Have you heard of Holochain?

"Holochain is an open source framework for building fully distributed, peer-to-peer applications.

Holochain is BitTorrent + Git + Cryptographic Signatures + Peer Validation + Gossip (data propagation).

Holochain apps are versatile, resilient, scalable, and thousands of times more efficient than blockchain (no token or mining required). The purpose of Holochain is to enable humans to interact with each other by mutual-consent to a shared set of rules, without relying on any authority to dictate or unilaterally change those rules. Peer-to-peer interaction means you own and control your data, with no intermediary (e.g., Google, Facebook, Uber) collecting, selling, or losing it."


> The aim is to create a world where central platforms are not dominant

Centralization has been greatly enabled by it being legal to hoover up all kinds of user data and monetize it by selling ads or using it for ML training. Huge moats, unassailable by anyone trying to charge money directly and discouraging interest and participation even in free, volunteer efforts (since the commercial ones are already no-charge...) while encouraging players to jealously keep their users captive, avoiding open protocols and certainly not developing new ones (notice how application-level network protocol development and support started to dry up fast as FB and Google's money-printing machines really started to get going?).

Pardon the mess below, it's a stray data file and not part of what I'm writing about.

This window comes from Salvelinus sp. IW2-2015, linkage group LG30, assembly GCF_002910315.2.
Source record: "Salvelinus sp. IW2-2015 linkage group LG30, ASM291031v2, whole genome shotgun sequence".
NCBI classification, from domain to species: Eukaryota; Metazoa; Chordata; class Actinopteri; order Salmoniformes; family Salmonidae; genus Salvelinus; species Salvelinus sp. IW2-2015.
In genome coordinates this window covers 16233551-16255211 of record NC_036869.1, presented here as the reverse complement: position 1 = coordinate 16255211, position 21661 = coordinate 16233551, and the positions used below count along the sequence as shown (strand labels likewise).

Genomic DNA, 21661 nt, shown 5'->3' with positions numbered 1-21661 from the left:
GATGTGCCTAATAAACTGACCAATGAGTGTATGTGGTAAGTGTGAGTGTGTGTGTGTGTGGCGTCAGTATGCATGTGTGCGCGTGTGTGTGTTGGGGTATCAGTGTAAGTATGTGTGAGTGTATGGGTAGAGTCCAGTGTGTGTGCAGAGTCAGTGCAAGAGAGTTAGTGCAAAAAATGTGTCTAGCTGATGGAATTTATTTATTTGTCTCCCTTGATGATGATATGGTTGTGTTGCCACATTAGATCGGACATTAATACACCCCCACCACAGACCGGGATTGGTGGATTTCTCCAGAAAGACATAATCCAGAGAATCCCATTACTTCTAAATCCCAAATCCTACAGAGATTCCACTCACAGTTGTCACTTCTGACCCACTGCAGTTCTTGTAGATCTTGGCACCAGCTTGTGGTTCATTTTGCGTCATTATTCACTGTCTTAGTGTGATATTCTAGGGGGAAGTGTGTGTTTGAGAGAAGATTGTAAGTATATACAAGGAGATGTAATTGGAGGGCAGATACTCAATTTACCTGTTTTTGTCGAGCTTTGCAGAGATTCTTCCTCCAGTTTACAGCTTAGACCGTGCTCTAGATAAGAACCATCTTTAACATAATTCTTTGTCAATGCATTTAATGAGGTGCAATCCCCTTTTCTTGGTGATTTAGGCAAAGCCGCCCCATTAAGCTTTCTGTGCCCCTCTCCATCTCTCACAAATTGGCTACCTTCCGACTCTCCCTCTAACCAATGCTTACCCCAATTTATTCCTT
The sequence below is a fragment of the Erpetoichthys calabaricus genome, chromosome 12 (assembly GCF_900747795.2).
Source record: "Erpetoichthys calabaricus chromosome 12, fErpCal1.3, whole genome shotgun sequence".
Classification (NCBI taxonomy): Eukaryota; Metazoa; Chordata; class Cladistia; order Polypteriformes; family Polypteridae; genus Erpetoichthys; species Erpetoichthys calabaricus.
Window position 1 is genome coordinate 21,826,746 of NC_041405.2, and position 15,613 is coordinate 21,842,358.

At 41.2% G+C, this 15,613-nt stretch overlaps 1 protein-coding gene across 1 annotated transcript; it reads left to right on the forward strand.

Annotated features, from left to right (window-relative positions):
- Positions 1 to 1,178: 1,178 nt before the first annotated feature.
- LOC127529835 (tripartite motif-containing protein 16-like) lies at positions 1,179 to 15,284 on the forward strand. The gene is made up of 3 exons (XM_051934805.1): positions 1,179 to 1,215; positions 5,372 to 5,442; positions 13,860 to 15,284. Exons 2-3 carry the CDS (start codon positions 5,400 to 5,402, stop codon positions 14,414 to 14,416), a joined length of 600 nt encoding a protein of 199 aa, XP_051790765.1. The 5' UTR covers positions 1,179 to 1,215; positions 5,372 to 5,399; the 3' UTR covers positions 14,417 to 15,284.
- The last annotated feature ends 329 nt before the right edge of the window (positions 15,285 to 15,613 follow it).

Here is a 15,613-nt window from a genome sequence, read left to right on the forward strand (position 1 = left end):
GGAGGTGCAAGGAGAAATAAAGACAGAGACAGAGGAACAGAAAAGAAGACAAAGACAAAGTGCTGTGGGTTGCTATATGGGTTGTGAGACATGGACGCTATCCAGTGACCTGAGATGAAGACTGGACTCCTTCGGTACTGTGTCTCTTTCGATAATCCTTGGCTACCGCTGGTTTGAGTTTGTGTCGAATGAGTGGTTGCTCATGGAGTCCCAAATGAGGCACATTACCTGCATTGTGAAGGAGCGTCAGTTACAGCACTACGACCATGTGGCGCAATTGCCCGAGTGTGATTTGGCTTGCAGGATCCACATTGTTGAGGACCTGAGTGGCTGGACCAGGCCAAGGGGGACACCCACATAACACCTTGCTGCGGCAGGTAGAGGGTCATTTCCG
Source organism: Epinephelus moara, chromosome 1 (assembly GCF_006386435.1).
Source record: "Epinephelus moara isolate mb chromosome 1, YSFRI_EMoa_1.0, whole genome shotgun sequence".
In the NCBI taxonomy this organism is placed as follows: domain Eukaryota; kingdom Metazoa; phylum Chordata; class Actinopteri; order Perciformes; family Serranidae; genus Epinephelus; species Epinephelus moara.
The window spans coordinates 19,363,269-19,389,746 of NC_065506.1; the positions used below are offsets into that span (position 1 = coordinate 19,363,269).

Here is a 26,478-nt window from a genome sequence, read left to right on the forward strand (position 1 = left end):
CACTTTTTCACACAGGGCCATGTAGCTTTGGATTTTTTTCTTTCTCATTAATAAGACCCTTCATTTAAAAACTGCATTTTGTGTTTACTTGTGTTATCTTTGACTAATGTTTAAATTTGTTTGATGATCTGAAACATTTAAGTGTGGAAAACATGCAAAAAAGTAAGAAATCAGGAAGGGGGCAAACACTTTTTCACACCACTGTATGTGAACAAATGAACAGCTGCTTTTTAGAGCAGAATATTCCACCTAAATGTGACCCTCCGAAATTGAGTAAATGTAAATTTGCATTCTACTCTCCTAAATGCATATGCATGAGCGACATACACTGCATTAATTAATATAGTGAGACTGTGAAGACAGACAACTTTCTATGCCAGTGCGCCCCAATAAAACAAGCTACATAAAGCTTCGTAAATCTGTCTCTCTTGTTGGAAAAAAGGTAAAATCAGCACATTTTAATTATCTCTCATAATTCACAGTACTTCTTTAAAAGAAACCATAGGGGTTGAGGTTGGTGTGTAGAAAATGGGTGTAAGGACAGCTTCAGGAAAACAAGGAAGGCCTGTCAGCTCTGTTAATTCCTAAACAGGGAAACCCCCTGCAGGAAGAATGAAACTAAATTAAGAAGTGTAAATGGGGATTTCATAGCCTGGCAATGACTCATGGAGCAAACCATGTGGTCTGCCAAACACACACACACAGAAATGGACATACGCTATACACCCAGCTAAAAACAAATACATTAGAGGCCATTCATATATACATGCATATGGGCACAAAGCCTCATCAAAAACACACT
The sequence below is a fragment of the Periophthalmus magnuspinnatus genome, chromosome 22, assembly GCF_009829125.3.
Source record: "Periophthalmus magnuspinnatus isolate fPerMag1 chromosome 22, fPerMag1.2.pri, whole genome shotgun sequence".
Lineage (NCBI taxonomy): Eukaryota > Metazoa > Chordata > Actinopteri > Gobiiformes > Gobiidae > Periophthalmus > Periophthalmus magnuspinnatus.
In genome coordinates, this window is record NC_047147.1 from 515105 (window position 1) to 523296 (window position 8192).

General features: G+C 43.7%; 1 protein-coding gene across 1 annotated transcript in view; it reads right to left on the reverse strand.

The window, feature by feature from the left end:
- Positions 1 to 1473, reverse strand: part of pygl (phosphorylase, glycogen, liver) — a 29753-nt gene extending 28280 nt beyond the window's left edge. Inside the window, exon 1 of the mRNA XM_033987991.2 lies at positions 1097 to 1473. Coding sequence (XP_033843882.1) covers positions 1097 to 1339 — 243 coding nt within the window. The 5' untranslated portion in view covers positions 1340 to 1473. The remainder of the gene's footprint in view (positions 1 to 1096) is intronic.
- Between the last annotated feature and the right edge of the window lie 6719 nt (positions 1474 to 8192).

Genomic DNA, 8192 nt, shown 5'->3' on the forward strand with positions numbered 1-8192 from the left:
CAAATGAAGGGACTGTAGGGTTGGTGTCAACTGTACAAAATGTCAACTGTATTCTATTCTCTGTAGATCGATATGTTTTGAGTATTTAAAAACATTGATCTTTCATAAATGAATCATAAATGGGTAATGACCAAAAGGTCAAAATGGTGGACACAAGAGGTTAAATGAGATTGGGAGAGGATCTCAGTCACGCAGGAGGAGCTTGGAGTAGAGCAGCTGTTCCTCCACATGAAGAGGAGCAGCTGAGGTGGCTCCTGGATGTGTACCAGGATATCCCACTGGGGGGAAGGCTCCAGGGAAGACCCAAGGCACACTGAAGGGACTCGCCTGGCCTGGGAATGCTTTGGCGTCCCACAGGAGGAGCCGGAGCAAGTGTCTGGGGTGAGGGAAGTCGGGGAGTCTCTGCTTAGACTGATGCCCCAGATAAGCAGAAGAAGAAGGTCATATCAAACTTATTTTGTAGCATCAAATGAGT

I'd say the shortest path to fixing the Internet is making that illegal, especially since that activity is also horrible and dangerous for other reasons. Ideally, the same law would hamstring the credit reporting agencies and also keep banks and other financial institutions from using/selling your data.


You seem to be talking about WWW and not the Internet. The Internet itself was designed to be decentralized, in fact that was a major motivator (distributed command & control in the case of a major war cutting off large chunks of the C&C groups from each other or eliminating them entirely).